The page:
England Naturalization, Denization, Maps, Local Histories, and Theses that Include Nonconformists (National Institute)
The original content for this article was contributed by The National Institute for Genealogical Studies in June 2012. It is an excerpt from their course English: Non-Anglican Church Records by Dr. Penelope Christensen. The Institute offers over 200 comprehensive genealogy courses for a fee ($).
Naturalization and Denization[edit | edit source]
Naturalization[edit | edit source]
Aliens could become naturalized British subjects only by Act of Parliament before 1844, and after this by a certificate from the Home Secretary. This allowed them all the privileges of someone born in Britain but was costly and time-consuming so usually only achieved by those higher up the social and business scale. Others chose to get denization, but the vast majority did not bother taking out papers at all because they couldn’t afford to. Upon marriage to an Englishwoman their children born in Britain automatically acquired British nationality. Naturalization papers can be most informative, giving:
- Exact places of birth.
- Dates and places of marriage.
- Spouse’s name and birth details.
- Length of time in Britain.
- Details of guarantors.
- Number of children, but usually not their names.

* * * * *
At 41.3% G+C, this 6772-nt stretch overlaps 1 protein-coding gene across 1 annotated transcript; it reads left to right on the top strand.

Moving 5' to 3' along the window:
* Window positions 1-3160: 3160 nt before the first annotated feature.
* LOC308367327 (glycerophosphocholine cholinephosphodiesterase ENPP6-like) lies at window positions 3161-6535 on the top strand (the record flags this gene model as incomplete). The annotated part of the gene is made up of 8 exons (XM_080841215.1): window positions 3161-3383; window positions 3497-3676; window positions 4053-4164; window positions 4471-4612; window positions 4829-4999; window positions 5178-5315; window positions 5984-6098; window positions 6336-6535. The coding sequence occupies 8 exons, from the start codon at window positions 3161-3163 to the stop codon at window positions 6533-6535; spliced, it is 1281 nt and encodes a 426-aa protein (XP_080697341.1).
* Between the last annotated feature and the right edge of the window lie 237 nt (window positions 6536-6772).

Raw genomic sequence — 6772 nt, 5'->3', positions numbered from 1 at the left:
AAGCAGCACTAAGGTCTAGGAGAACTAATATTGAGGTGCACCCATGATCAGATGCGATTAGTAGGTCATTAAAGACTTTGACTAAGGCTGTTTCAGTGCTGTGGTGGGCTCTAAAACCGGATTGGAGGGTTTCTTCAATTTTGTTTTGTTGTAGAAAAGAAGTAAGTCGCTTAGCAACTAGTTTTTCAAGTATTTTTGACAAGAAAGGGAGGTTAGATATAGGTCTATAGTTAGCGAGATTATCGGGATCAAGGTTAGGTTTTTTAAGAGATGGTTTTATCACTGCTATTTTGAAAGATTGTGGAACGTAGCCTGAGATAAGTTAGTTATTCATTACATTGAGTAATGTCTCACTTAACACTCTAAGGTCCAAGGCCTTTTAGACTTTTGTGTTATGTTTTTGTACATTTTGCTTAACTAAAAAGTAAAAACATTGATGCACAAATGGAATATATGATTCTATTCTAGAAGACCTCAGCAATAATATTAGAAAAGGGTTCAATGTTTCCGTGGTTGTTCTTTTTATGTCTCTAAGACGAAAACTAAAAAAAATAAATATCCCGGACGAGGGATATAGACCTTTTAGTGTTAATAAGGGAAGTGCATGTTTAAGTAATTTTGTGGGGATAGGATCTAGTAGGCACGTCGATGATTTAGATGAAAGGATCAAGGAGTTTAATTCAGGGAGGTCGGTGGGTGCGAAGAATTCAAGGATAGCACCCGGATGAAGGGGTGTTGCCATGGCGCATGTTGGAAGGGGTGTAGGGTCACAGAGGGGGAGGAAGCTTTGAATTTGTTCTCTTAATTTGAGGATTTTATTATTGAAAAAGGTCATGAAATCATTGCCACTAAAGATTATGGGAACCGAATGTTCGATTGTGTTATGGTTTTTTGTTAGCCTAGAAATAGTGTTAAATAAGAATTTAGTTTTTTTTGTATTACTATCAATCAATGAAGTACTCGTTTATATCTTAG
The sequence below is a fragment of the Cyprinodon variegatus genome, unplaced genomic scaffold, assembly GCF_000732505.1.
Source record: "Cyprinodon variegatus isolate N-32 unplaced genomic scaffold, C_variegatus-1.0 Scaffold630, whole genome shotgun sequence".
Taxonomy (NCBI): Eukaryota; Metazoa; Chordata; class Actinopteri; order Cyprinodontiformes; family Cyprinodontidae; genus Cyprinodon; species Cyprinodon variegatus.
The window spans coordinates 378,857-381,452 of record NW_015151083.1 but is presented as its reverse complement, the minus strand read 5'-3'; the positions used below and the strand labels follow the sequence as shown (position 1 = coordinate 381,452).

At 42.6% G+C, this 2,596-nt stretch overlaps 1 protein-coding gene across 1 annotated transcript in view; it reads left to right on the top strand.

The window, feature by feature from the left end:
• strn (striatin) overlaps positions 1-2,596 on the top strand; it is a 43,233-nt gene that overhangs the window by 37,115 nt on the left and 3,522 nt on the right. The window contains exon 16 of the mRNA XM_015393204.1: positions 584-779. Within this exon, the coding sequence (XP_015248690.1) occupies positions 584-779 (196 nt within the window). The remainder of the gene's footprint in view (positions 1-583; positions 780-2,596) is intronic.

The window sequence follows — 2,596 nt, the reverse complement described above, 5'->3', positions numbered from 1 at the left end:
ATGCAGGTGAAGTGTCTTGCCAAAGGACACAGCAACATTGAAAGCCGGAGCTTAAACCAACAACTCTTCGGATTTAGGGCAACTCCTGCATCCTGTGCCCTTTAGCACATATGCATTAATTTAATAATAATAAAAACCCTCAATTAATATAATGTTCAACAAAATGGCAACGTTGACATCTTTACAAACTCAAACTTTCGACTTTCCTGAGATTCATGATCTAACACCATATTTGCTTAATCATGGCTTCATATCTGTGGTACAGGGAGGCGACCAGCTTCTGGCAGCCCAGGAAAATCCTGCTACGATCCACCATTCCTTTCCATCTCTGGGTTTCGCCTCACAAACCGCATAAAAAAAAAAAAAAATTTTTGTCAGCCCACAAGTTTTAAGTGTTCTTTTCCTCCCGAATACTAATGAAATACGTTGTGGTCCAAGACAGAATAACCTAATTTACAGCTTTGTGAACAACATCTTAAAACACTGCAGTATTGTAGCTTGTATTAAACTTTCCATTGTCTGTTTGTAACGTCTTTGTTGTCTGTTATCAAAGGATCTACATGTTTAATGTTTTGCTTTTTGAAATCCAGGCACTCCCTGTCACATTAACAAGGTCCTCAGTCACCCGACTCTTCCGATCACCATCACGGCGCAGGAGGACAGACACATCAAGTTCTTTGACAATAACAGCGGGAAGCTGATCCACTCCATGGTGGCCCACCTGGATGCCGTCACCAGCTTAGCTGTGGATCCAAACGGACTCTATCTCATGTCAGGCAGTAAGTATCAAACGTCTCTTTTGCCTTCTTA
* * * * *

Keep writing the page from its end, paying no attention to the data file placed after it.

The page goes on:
The original naturalization records are in PRO series HO 1, 2, 3 and 5. Chancery documents in C 65-67, and C 54 also contain many Acts of Naturalization from the 15th century until 1873. Most of these classes have indexes, for example FHL film 0824514-5 and FHL film 0917035 contain indexes to naturalizations in the Patent Rolls in C 66 from 1801-1924, see example in chart below.
Chart: Index to Certificates of Naturalization 1801-1900
FHL film 0917035
|A 7-column chart giving Name, Country, Date of Certificate, Place of Residence, Number of Certificate, Number of Home Office Paper, Remarks|
|BUHL, Christian Friedrich|
|BURNBLUM, James, Constantinople, 16 Jan 1847, (no residence), 522, (no H.O. paper or remarks)|
|BURROUGHS, Silas Maineville, United States of America, 10 May 1890, Dartford, A 6391, B7130|
|BUSCH, Edmund Hermann, Germany, 28 Feb 1884, Cheltenham, A 4062, A 34440|
|BUSCH, Otto, Hanover, 28 Feb 1866, (no residence), 4975, (no H.O. paper or remarks)|
The full transcripts have been published for those up to 1800. If an ancestor took British nationality more than 100 years ago the original Papers can be obtained from the PRO using the detailed instructions in Kershall and Pearsall (Immigrants and Aliens. A Guide to Sources on UK immigration and citizenship. PRO Publications., 2000).
Original records are subject to the 100-year closure rule, but there are indexes at the PRO up to 1935 and if a name is found in these then the relevant edition of the London Gazette where the event should be listed can be consulted.
Denization[edit | edit source]